Sowing the Seeds of Disunity

Here are 8 telltale signs

In The Opening of the Eyes—SGI President Ikeda’s Lecture Series, he uses passages from the Lotus Sutra to describe the traits of “arrogant false sages,” who function to separate practitioners from our Buddhist practice. Adapted from his lecture, the following are eight telltale signs of those who function in the same manner, providing a guide for developing the keen insight of the Buddha eye.

Based on SGI President Ikeda’s Lecture Series, p. 99:

1. They urge fellow practitioners to set themselves apart from the organization’s rhythm—creating attractive arguments to justify not participating in front-line activities or not supporting organizational goals and campaigns.

2. They disparage fellow practitioners while claiming to be the one practicing correctly, the one who has a special relationship with or special understanding of the mentor’s guidance.

3. They seek to use fellow practitioners for personal profit, gain, status or popularity, because they are greedy and avaricious at heart.

4. They set themselves above fellow practitioners acting as “priestlike” intermediaries by taking advantage of being respected for their years of experience, former leadership, study knowledge or native language.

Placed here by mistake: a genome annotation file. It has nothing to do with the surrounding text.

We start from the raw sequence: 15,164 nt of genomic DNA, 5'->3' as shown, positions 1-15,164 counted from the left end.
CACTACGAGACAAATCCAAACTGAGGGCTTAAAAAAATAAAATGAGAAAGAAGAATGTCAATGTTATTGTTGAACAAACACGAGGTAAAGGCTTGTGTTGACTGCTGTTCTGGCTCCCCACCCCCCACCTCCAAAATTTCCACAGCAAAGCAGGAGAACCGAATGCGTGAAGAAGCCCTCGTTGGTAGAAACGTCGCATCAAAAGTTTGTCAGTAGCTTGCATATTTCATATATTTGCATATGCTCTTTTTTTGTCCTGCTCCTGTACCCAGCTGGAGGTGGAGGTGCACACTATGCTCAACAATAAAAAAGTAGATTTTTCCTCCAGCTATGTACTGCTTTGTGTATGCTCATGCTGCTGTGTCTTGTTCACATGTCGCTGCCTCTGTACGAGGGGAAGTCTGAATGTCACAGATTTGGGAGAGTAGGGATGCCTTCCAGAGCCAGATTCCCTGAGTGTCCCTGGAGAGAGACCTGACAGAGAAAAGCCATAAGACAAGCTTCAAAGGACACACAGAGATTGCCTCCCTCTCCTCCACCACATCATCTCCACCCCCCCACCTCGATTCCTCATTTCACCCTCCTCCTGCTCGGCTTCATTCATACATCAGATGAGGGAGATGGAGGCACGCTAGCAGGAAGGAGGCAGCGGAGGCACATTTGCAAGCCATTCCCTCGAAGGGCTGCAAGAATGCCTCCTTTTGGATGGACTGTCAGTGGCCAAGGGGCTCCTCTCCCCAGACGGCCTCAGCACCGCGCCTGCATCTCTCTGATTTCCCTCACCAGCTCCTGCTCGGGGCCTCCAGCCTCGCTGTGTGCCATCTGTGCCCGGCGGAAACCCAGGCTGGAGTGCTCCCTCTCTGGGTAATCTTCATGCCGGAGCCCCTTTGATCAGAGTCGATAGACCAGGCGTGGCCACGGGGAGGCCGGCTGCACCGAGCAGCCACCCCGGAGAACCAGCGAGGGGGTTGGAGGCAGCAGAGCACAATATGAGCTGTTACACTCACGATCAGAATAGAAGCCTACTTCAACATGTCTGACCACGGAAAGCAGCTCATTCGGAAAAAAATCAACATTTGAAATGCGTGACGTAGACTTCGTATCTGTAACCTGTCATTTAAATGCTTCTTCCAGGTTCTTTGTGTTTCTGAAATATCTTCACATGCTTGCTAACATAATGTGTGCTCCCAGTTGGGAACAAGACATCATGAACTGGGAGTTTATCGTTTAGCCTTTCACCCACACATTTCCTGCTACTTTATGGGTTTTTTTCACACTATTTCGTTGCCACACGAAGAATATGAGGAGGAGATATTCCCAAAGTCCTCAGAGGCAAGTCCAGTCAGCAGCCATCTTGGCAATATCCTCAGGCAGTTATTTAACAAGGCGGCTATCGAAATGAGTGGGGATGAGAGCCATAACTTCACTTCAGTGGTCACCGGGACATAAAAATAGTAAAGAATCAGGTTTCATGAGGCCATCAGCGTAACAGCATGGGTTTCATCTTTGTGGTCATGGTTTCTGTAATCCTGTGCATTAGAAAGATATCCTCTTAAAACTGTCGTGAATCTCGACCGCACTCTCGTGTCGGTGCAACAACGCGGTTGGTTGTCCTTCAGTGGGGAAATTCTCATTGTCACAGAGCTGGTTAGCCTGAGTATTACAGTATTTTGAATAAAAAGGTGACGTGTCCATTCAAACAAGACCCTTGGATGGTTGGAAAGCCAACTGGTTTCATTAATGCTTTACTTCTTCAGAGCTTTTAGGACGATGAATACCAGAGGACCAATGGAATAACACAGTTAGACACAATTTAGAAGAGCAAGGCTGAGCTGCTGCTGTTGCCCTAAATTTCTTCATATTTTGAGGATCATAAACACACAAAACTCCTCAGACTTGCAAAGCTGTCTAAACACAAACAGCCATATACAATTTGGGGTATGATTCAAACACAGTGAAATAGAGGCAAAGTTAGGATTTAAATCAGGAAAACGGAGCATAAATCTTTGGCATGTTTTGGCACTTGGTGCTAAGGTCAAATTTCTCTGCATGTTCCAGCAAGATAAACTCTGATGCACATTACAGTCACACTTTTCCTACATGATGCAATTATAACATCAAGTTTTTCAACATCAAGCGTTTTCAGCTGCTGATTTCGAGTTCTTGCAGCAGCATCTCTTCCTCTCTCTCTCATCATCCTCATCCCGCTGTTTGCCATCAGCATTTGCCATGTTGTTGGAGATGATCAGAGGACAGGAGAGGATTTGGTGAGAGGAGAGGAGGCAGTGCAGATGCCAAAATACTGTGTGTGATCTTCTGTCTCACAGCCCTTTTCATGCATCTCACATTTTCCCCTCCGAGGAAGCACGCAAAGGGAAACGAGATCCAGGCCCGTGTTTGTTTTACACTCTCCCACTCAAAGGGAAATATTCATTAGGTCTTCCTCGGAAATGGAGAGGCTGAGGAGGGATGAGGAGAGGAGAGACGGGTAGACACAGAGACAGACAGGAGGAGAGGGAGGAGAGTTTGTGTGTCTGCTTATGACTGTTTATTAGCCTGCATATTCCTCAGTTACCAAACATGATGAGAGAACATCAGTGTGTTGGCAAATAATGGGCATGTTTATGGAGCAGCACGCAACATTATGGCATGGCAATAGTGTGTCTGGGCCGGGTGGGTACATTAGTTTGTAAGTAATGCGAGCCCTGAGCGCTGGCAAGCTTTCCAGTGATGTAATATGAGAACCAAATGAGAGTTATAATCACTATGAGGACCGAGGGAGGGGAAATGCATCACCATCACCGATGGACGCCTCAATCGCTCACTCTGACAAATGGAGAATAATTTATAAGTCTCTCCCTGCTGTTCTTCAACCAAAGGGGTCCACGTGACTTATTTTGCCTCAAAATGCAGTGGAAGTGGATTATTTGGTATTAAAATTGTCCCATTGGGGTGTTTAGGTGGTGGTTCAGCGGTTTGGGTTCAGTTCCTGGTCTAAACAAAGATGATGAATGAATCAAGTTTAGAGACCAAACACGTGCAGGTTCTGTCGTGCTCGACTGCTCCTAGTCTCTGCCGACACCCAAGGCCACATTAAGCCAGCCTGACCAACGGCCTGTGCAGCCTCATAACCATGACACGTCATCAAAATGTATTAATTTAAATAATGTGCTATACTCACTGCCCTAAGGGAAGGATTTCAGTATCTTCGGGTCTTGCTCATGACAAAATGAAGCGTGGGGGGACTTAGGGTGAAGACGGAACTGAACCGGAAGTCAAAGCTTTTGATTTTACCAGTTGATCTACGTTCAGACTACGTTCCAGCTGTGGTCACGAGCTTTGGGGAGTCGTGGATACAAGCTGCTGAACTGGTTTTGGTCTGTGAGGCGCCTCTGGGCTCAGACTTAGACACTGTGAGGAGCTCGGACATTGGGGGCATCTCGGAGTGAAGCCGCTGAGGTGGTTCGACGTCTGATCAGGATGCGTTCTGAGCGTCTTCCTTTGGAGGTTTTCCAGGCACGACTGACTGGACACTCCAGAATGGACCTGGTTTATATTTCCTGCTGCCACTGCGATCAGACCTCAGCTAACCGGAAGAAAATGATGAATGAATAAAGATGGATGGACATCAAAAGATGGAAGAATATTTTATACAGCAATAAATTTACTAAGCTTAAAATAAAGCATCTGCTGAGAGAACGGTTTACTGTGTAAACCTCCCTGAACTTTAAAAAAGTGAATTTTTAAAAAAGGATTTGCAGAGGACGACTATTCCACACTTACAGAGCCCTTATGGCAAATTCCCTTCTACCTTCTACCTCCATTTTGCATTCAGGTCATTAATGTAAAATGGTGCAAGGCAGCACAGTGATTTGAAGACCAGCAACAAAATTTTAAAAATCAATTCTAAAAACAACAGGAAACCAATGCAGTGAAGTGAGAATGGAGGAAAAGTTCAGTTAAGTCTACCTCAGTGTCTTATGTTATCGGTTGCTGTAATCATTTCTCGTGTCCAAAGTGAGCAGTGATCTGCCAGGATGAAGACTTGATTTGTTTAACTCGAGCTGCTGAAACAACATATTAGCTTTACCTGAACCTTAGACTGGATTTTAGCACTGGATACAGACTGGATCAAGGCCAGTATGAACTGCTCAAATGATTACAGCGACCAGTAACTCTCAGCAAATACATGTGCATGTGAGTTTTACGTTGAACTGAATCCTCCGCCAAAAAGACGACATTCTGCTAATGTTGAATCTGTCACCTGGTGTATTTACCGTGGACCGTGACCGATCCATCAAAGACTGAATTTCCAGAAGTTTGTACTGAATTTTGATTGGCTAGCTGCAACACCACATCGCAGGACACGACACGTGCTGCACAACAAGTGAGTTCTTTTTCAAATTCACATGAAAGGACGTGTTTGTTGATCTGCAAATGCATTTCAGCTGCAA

5. They cause the persecution of fellow practitioners because they have been overcome by malice and hatred toward them (e.g., spreading lies and false rumors about other members).

6. They discredit fellow practitioners by using various kinds of authority (see #4).

7. They make false allegations about fellow practitioners to influential people.

8. They denounce fellow practitioners, accusing them of being people who don’t understand and incorrectly teach Buddhism.

All of the above function to create doubt about and among fellow practitioners, sow the seeds of mistrust and destroy unity. SGI President Ikeda says, “In essence, devilish functions seek to create divisions within gatherings of good people (The World of Nichiren Daishonin’s Writings, vol. 1, p. 147).

(p. 6)